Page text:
Seeking College Help

Seeking College HelpWhenever you get confused about what to do or where to go in the school, go to “student services.” Most colleges have a student services center that can help you with just about everything you need. It’s like having your own concierge, but I doubt if you’ll get free baseball tickets, though it’s worth a shot anyway. Student services can set up tours to your potential college or even help you find housing if you’re relocating. Check your chosen school’s Web site for student services information.

  • On campus, just because someone is a “specialist” or an “expert” or “counselor” doesn’t mean they know an orange from a mango transformed into an apricot. Sometimes these people guess to try and look smart, or the rules have changed since they last inquired about a situation like yours. You are your best ally. And in the end, you are responsible. Never trust one person’s word on anything. Use your common sense. Ask at least three staff members, and if two of those persons agree, scrutinize those answers further. Research it and check it out yourself. Go to the president’s office if you have to (but only if you must!).
  • Most colleges have organizations for disabled students too. Students with disabilities should let professors know, so he or she can make the proper arrangements. Sometimes you must have proof that you are in fact disabled, unless your disability is visible. Otherwise, the professor might not believe you. A dyslexic student in one of my classes failed algebra because she didn’t tell the professor about her disability (I failed algebra the first go ‘round anyway). The professors should know, unless they are the president of the disability organization at the college, of course.
  • Free tutoring center–right! Okay, to be fair, most colleges have tutoring facilities on campus, technically speaking. However, you might have to fight hundreds of students to get the attention you so deserve. Oh, I don’t know, there may be one tutor per 20 to 30 students at any given time. I suggest you get a study group together, consisting of your fellow classmates. Most likely, you will have grasped things that your peers hadn’t caught on to. And they will know things that you couldn’t wrap your head around. The library offers rooms to students for situations like this. But you can hold a study group in a café, on the school’s lawn, or even at a bar (hold the third round of martinis please!). Just be sure to stay focused on the material.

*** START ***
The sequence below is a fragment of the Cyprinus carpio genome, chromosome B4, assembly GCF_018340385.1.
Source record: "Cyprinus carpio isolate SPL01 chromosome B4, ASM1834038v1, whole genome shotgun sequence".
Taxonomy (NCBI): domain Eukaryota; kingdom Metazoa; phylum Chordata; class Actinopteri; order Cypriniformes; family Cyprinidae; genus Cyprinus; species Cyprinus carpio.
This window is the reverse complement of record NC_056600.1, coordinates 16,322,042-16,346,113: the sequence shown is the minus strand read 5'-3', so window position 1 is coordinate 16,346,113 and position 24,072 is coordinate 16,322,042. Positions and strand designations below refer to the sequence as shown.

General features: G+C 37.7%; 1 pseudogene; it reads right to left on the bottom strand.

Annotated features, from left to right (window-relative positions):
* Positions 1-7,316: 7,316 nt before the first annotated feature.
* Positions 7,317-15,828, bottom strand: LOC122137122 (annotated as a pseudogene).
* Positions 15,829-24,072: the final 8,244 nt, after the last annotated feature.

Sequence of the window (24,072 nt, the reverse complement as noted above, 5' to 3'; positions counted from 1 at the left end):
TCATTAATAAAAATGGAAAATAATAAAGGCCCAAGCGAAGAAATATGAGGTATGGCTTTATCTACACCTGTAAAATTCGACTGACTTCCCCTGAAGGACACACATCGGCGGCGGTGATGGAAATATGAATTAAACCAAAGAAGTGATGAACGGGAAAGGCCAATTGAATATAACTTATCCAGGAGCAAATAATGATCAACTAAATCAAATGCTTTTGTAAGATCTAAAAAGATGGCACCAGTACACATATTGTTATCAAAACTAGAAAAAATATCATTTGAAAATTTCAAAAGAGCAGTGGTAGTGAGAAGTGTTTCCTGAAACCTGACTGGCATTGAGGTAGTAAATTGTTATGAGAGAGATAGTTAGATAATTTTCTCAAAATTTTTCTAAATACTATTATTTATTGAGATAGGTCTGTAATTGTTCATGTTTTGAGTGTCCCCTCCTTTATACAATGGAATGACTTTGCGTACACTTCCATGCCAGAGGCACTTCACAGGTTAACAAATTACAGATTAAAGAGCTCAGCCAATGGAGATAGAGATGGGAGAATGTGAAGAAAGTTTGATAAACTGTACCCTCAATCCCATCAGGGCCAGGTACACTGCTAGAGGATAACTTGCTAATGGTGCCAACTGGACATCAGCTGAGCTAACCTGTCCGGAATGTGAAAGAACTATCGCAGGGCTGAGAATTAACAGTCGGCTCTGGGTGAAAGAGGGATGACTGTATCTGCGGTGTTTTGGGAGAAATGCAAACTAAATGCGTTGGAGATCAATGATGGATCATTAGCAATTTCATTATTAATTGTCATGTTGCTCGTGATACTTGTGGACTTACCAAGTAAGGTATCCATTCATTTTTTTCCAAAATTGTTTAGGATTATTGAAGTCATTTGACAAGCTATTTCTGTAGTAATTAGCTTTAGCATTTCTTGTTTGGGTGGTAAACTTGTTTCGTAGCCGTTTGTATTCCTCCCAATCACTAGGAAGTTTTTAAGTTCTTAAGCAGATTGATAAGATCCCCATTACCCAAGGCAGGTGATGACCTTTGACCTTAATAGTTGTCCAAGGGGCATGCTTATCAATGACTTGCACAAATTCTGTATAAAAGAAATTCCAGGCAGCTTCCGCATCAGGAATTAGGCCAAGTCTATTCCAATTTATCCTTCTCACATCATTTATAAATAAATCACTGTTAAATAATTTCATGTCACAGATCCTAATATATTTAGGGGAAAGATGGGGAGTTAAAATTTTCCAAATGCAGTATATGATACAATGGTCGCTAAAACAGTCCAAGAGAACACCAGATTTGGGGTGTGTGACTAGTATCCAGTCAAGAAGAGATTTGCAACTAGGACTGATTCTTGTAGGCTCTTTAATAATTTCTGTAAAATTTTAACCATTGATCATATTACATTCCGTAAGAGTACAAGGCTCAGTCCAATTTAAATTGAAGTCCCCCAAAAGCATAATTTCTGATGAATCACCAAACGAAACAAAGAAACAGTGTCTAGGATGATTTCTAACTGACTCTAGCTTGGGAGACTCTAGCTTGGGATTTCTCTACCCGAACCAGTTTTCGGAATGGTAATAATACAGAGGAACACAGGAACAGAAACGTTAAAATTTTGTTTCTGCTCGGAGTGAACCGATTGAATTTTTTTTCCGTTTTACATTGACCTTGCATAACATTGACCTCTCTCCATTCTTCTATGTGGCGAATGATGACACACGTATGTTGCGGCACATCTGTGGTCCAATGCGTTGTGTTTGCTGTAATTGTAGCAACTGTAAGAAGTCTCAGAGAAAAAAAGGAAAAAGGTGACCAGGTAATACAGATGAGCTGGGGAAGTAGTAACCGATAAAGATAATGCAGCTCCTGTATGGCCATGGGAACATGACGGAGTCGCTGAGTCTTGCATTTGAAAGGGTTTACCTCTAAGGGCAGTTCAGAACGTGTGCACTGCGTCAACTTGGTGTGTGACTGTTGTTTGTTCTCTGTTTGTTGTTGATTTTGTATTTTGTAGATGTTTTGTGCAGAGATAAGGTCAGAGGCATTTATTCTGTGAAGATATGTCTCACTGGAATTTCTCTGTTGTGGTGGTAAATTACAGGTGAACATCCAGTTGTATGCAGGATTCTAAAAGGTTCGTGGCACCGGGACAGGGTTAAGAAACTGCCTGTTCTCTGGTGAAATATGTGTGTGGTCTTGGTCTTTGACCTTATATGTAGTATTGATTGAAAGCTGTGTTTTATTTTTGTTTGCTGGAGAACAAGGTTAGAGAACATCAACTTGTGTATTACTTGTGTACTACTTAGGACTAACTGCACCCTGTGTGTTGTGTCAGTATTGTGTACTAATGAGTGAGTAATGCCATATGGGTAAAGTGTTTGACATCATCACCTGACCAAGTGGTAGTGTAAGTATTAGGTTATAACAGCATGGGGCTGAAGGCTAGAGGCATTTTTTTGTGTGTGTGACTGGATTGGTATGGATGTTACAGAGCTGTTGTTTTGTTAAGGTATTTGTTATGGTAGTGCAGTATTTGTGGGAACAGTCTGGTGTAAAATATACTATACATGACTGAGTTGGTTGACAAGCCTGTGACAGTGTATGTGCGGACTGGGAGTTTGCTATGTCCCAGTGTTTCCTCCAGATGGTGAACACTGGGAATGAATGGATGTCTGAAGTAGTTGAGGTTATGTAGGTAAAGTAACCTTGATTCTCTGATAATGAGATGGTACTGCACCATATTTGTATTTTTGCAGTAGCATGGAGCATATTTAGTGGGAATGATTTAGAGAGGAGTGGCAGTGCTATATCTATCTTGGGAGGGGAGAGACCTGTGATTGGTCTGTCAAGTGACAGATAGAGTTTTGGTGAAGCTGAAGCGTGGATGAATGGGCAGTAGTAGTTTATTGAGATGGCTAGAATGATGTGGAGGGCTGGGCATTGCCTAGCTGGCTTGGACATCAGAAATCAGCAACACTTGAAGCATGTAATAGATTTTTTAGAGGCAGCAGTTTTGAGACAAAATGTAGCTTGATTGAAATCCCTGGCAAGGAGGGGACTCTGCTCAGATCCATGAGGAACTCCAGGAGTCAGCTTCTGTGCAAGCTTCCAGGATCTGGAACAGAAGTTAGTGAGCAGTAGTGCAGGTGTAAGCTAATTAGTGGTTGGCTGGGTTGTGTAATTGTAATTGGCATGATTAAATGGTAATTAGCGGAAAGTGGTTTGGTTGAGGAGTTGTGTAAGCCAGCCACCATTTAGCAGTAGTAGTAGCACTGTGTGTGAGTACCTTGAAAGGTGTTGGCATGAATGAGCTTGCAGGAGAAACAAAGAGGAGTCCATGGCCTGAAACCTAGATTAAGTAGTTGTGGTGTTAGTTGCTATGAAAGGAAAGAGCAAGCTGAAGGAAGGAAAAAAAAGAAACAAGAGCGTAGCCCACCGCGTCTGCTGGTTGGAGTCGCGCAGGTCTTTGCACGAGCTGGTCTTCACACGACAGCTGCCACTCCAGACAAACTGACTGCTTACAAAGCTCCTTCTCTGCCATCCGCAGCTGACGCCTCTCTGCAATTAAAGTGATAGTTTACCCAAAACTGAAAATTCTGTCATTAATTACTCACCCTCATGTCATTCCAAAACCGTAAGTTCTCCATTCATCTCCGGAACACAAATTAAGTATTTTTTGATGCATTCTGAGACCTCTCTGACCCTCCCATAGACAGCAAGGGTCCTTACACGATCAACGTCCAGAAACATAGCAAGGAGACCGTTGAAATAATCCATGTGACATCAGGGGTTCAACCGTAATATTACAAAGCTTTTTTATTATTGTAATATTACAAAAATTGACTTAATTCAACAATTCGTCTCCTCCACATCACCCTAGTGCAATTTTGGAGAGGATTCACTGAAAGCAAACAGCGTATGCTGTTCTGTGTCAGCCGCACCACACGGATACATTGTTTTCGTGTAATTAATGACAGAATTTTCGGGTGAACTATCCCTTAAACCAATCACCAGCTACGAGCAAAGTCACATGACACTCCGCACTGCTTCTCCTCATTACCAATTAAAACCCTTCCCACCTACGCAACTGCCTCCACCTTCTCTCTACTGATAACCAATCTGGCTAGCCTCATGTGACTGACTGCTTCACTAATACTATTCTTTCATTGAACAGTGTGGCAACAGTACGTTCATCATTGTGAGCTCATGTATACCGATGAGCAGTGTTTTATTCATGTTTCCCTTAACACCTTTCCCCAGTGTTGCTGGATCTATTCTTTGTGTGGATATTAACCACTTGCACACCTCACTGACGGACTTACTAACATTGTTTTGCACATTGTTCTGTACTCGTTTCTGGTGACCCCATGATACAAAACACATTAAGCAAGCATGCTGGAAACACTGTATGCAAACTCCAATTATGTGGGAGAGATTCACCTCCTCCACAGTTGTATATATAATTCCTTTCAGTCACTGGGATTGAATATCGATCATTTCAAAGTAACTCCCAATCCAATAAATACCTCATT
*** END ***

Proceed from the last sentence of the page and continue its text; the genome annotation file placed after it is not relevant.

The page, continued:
• Computer–if you don’t own one, you can use the one at school. Most professors want typed papers. This also means that you can use that ragged typewriter that you’ve had since its invention. But don’t hesitate to get a computer because you’ll also have to do research. Supposing you haven’t gotten into this digital age yet. It’s time to get that microchip twinkle in your eyes. Computers are the future–for now, at least–although they said the same thing about electronic typewriters.
  • You’ll also need a student email address so your professor can invade your private life on Sunday afternoons. They’ll remind you to do your homework; read extra chapters; or just plain annoy you (I’m kidding… I think). You can get a “free” email account on Web sites such as or, my personal favorite.
  • Most colleges have healthcare facilities on campus, with services ranging from vaccinations, gynecological care, and other pesky ailments that you’d like to get rid of. Or the school may issue student health insurance to all students. The premium is collected from students’ fees, which can range up to $100 or more per semester. Ask about these services if you think you might need them. You’re paying for them anyway.
  • Your school library has all types of researching information that you may need for class. For free! Lexis-Nexis and all these other Web sites that you’d normally have to pay hundreds of dollars per month is at your fingertips. Seek the help of a librarian if you have to. Library books also help a ton with class research papers. But if you’re looking for Tom Clancy’s new release, you’re probing for gold-rush leftovers. These books can be ancient, more ancient than you–honest. Most college libraries don’t have the budget like public libraries, unless you plan to attend Harvard.


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